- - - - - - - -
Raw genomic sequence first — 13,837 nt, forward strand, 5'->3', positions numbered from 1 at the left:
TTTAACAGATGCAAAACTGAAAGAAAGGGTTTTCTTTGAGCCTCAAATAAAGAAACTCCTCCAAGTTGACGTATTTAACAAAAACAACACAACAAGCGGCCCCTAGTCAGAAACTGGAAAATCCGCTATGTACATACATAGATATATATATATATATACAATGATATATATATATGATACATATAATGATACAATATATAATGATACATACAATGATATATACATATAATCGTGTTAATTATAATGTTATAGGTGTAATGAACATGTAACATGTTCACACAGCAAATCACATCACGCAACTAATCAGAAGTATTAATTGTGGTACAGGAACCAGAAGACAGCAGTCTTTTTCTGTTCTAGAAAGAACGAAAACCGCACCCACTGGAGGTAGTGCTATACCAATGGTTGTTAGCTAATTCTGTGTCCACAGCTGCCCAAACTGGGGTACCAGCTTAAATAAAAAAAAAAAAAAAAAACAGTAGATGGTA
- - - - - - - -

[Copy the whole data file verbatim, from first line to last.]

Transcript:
Raw genomic sequence first — 13,837 nt, forward strand, 5'->3', positions numbered from 1 at the left:
TTTAACAGATGCAAAACTGAAAGAAAGGGTTTTCTTTGAGCCTCAAATAAAGAAACTCCTCCAAGTTGACGTATTTAACAAAAACAACACAACAAGCGGCCCCTAGTCAGAAACTGGAAAATCCGCTATGTACATACATAGATATATATATATATATACAATGATATATATATATGATACATATAATGATACAATATATAATGATACATACAATGATATATACATATAATCGTGTTAATTATAATGTTATAGGTGTAATGAACATGTAACATGTTCACACAGCAAATCACATCACGCAACTAATCAGAAGTATTAATTGTGGTACAGGAACCAGAAGACAGCAGTCTTTTTCTGTTCTAGAAAGAACGAAAACCGCACCCACTGGAGGTAGTGCTATACCAATGGTTGTTAGCTAATTCTGTGTCCACAGCTGCCCAAACTGGGGTACCAGCTTAAATAAAAAAAAAAAAAAAAAACAGTAGATGGTA